Kyle Case: And that's what they're acknowledging here, they're saying that there are some potential heart benefits for drinking a glass of wine with the antioxidants and everything that's in them, but you've got to balance that with the fact that drinking alcohol causes ... it's linked. I don't know if they're ready to say it causes it, but it's linked to a lot of cancers.

Michelle Graves: Right, and there are other ways to strengthen your heart.

Kyle Case: Things to consider, right. Like I said at the beginning, that's not all the report says. It advises individuals to maintain a healthy body weight, stay physically active, which we talk a lot about here on the show, eat plenty of whole grains, produce and beans, and limit intake of processed foods, fast foods, and sugary drink. And this is an interesting one that they recommend, that you avoid high dose dietary supplements, which do not seem to cut cancer risks, and in some cases may increase it. So you know how you get those ads on your Facebook feed, "Get your 700% pill with Vitamin C." Or whatever, they're saying that those high dose supplements may not be as good for you as you're thinking.

Michelle Graves: That's interesting too.

Kyle Case: The report recommends that mothers who are able to breastfeed should breastfeed their children, and that has shown in some studies to protect against breast cancer. So there you go. Cut out the bacon, cut out the alcohol and you might lower your risk of cancer, which is something to consider.

Michelle Graves: Well, it's important. We all need to try to do that.

Kyle Case: I agree. So, Michelle, today's guest is another amazing athlete at the Hunstman World Senior Games. Orville Wong is a pickleball player joining us by phone from Calgary, Canada. In 2017, Orville played for his first time at the Hunstman World Senior Games, and he's made the cut again this year. Orville, we're glad that you could join us. Welcome to the show.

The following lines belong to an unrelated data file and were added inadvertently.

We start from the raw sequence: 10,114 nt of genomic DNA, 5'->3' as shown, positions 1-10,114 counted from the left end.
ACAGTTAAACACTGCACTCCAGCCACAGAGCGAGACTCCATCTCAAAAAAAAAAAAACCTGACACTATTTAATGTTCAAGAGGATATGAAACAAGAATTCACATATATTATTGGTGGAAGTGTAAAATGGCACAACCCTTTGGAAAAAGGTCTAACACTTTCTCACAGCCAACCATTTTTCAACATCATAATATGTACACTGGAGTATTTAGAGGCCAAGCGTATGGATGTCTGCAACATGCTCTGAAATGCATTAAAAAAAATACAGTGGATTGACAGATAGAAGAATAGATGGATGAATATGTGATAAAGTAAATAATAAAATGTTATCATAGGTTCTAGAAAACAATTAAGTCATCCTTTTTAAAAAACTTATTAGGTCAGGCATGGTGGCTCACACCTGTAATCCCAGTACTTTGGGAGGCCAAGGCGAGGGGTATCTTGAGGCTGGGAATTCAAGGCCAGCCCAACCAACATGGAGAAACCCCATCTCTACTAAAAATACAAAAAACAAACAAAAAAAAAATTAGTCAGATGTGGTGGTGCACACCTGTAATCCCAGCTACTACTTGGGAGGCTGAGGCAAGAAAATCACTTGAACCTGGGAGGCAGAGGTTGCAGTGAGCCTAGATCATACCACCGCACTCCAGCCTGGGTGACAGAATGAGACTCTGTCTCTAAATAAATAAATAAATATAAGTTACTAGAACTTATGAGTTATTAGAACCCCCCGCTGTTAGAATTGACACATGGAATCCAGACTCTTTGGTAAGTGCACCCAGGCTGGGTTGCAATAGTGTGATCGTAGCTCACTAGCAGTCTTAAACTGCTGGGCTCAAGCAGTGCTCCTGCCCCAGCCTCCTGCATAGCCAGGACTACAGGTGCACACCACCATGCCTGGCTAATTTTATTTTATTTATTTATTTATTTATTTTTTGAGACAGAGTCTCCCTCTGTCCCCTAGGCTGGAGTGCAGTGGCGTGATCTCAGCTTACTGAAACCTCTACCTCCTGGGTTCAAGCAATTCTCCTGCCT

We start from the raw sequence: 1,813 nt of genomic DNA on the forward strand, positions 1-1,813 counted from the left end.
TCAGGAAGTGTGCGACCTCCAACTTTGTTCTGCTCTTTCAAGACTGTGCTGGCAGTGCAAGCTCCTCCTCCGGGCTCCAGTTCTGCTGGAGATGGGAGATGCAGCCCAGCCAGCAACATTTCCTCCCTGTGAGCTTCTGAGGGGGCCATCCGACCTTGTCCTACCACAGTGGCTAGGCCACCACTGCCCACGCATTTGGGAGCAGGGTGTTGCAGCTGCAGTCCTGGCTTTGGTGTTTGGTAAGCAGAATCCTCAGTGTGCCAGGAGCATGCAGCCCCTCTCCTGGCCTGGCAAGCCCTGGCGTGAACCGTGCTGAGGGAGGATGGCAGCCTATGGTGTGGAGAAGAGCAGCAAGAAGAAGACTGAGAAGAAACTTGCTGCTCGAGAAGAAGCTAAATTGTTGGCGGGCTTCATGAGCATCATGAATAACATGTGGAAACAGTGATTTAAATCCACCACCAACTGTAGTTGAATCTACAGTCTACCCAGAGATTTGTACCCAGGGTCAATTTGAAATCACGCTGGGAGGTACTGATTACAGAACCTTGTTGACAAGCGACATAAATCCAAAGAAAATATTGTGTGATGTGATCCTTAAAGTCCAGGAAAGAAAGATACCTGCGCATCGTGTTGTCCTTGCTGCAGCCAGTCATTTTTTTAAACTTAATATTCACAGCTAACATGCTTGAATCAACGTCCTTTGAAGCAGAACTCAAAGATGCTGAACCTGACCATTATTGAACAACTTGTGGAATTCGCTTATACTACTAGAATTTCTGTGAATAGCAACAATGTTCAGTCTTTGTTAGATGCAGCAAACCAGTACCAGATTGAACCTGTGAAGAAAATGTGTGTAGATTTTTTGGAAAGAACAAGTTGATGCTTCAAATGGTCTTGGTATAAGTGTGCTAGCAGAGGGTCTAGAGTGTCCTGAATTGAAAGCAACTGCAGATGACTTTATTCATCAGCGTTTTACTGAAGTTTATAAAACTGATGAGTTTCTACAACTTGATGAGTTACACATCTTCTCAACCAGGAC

Orville Wong: Thank you so much. I'm happy to be part of the show.

Kyle Case: So have I disappointed you in any way? Are you a big bacon eater and a consumer of alcoholic beverages?

Orville Wong: Well, I think I'm 50%. I don't drink, but I do like my bacon.

Kyle Case: You like the bacon.

Michelle Graves: Join the club.

Kyle Case: We're on the exact same page, Orville, I'm also not a drinker, but boy I love bacon, and just this weekend, it was brought home to be how much I love bacon. When I went home, we had bacon every day for breakfast. Oh, it was good. It was good.

Michelle Graves: Was it like fresh, off the farm bacon?

Kyle Case: Well, it was fresh off the grocery store meat aisle, but it tasted good.

Michelle Graves: But when it's made by mom, it probably tastes better.